Category Archives: Celebrate children’s lit!

Library Lessons: Oct 29-Nov2, 2018


Laura Vacarro Seeger is a favorite, especially her DOG AND BEAR stories.  These last two weeks have been a lovely mini-study.

Note: all K classes start with The Name Song for the first 8-12 weeks of the school year. In a 30 minute class, this can take up to 3-4 minutes. But I think it’s important to greet each child by name and to learn their names ASAP, so the song is sung. Plus: singing!

Grade 1:

The final week in the Peter Brown author / illustrator study. This story gives readers an excellent chance to determine the difference of whose name appears on the spine label, as the previous 4 stories were all E BRO.  We always credit the author first. 🙂

If there was more time – a famous phrase uttered by many a teacher and librarian – students would have created their own CREEPY CARROTS.  Alas – our 30 minute classes do not lead to such creative endeavors (unless the lesson were to spill into next week…and next week is the start of something enormous!.)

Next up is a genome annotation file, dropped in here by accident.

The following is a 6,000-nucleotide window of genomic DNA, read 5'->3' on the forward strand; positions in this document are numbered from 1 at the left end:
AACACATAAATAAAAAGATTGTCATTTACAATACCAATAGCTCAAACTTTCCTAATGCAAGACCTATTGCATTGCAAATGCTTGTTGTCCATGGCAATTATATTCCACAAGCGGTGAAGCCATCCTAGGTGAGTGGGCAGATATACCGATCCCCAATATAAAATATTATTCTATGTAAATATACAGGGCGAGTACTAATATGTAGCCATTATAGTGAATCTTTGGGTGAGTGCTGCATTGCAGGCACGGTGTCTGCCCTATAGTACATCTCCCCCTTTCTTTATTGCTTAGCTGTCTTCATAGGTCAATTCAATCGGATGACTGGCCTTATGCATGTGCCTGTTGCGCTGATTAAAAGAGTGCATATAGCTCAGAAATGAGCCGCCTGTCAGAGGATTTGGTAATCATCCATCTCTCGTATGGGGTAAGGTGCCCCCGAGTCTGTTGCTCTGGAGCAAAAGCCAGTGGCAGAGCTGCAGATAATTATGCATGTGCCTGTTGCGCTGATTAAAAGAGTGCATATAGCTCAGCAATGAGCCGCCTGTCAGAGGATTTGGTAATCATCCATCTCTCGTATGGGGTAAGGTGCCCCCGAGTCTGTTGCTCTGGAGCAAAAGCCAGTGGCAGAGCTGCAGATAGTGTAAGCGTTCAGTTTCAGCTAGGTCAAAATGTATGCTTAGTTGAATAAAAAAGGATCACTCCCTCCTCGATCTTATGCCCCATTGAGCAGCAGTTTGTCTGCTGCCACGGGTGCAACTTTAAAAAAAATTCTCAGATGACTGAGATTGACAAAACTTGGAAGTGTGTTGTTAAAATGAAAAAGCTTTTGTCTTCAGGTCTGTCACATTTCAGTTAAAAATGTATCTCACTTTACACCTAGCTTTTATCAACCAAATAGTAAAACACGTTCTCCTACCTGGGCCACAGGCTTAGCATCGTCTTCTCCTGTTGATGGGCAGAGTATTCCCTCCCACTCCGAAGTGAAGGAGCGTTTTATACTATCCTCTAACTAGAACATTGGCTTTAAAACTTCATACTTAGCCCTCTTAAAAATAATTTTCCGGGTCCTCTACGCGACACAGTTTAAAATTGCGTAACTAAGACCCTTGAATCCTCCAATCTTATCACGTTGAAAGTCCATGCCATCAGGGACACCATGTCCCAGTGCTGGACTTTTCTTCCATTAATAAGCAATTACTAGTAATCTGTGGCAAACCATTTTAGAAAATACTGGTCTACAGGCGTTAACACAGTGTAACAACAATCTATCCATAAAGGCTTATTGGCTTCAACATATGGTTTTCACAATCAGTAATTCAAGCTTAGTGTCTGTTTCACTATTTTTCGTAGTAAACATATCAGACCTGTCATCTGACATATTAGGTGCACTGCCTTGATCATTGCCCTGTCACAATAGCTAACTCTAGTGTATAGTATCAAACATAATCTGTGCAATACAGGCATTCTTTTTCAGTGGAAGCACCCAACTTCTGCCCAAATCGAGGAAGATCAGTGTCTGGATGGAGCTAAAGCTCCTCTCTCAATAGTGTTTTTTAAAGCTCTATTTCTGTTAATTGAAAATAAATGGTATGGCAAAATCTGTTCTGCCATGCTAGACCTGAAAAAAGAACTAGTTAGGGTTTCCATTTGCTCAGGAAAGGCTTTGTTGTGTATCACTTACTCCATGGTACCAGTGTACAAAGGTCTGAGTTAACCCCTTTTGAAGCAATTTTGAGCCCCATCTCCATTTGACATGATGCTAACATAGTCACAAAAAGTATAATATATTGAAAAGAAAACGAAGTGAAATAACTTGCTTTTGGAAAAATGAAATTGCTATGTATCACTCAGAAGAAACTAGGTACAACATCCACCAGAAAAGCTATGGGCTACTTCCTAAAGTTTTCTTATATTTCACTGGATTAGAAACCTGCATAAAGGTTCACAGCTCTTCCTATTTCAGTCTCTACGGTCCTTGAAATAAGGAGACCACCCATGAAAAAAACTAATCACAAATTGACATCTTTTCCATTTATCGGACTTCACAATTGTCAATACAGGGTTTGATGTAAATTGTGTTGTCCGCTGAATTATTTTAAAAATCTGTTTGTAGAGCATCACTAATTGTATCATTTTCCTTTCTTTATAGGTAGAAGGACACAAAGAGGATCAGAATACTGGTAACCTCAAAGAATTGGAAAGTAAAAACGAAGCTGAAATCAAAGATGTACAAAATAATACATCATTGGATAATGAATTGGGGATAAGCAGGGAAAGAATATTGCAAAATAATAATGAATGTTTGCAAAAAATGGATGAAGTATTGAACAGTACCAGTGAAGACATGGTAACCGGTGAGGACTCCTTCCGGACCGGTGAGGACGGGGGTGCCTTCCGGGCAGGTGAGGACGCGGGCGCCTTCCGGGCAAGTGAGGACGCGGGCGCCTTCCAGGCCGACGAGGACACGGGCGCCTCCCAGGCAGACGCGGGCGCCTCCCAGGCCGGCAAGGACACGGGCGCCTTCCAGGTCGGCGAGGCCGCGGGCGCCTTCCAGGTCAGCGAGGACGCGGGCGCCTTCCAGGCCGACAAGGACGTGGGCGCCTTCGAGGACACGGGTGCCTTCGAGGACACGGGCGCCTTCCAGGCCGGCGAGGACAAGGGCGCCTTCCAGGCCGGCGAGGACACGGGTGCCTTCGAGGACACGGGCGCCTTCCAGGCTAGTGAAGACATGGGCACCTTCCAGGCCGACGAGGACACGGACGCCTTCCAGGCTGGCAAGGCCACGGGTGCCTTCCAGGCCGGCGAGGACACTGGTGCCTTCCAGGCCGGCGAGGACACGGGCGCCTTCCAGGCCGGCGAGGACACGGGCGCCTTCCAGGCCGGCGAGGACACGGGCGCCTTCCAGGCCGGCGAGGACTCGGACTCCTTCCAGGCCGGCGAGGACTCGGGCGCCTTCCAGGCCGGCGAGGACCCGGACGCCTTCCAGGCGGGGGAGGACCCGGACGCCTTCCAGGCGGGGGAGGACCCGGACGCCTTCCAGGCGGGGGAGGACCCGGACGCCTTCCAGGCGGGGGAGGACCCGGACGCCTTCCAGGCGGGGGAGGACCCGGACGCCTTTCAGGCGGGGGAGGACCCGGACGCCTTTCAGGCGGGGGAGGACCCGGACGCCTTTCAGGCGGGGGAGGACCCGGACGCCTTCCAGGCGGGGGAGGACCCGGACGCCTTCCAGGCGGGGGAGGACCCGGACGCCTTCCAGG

Grade 2:

Since our library Symbaloo is complete and loaded into Destiny (at least, the links I’ve added), it’s time to highlight the resources with my students.  First up: MYSTERY DOUG. MYSTERY DOUG is, without a doubt, one of my favorites to share with students & teachers.  Each week, a video is sent to a subscriber’s email address.  Want to unlock all Doug’s videos? Simply enter 5 email addresses, and voila!  I used 5 of my own emails: school, home, home 2, old school email, and spouse’s email.  They get a link to sign up (which is easily ignored), and I get all the videos Doug has ever made for free!